In the News

Fish Talk in the News – Tuesday, December 1

In New England, Atlantic cod has been overfished and subject to overfishing for decades. Image via NOAA.

  • Nova Scotia granted a Norwegian energy company approval for oil exploration on the eastern border of Georges Bank. The lease area is 225 miles southeast of Bar Harbor at the entrance to the Gulf of Maine, which is concerning to many environmentalists. According to the Portland Press Herald, “[This] would be the closest that exploratory drilling has come to Maine since the early 1980s.” The company has pledged $82 million to exploration.
  • In an editorial published last week, the Portland Press Herald commented on the benefits of transitioning to electronic monitoring for New England fisheries. Electronic monitoring is less expensive than on-board monitors and can possibly provide more reliable data. Equipment for electronic monitoring would require about a $2 million investment, which the Herald said “is an investment in preserving a way of life under threat by environmental change.”
  • A Maine lobsterman who has been fishing for 35 years found something new in his traps – tunicates. He found two species of tunicates or sea squirts, both of which are invasive to Maine and New England. Sea squirts make lobster traps harder to clean and have the more dangerous potential of smothering shellfish colonies.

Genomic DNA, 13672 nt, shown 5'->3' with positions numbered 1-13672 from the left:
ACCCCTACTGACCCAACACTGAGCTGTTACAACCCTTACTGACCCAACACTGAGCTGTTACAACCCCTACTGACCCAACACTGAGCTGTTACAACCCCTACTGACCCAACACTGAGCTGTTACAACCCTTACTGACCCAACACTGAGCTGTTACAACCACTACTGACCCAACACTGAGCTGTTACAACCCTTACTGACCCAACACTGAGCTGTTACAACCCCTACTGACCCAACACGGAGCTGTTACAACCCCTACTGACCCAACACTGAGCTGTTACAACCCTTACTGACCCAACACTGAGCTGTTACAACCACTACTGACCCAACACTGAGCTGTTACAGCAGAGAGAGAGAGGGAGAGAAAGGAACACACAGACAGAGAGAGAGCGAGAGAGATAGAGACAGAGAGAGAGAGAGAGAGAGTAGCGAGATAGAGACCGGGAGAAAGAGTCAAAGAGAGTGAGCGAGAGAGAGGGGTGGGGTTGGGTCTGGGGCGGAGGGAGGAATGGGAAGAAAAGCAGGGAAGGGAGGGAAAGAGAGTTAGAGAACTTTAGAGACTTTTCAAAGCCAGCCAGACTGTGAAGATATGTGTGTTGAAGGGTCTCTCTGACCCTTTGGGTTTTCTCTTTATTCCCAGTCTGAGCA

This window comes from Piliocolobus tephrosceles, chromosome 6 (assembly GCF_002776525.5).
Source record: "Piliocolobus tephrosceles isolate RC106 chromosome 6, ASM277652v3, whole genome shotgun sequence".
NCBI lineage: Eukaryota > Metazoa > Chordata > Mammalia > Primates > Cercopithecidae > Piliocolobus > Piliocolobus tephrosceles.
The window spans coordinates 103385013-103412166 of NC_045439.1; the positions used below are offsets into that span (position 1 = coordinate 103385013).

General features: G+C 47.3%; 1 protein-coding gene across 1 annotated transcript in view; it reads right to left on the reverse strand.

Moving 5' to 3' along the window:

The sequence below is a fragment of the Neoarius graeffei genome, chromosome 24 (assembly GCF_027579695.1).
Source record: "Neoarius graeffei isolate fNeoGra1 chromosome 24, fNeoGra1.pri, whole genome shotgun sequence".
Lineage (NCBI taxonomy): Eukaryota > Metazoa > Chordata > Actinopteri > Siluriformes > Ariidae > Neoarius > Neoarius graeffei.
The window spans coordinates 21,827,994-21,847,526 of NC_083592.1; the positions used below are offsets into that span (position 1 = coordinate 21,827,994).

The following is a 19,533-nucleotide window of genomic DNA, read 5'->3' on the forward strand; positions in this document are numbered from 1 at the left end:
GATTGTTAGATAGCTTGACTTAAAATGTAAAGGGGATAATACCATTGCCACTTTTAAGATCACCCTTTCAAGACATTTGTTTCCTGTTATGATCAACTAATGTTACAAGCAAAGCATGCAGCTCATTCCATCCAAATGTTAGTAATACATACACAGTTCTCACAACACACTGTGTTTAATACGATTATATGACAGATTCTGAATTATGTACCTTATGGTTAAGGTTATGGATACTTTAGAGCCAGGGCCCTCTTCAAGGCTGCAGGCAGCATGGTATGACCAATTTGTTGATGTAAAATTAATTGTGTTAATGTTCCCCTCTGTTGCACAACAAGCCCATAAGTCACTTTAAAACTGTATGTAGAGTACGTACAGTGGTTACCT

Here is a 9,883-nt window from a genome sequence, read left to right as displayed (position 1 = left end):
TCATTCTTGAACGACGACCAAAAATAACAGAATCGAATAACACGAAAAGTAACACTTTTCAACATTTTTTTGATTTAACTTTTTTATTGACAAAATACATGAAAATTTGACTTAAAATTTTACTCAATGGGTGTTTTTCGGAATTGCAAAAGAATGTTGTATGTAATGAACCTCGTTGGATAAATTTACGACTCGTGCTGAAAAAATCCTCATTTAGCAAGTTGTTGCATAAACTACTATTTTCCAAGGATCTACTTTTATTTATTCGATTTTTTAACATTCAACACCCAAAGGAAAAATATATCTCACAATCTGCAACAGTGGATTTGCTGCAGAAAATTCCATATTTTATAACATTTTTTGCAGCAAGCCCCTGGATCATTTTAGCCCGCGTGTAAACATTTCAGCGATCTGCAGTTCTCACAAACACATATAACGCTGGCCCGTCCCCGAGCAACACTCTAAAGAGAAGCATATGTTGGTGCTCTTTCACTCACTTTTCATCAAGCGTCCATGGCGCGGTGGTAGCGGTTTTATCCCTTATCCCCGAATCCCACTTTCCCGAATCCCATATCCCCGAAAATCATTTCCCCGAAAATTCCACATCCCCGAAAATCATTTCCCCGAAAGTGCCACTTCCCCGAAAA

• Maine lobster exporters see an opportunity in the Trans-Pacific Partnership, which would eliminate certain tariffs to markets in Asia. The value of Maine lobster exports has nearly doubled since 2010, increasing from $185 million to $366 million in 2014. Vice President of Export Sales and Marketing at Calendar Island Lobster Co. hopes to see growth particularly in Japan. According to the Bangor Daily News, Maine exported $25 million in seafood to Japan in 2014.
  • The New England Fishery Management Council’s December meeting started today in Portland, ME. If you cannot attend the meeting you can still listen live via webinar.

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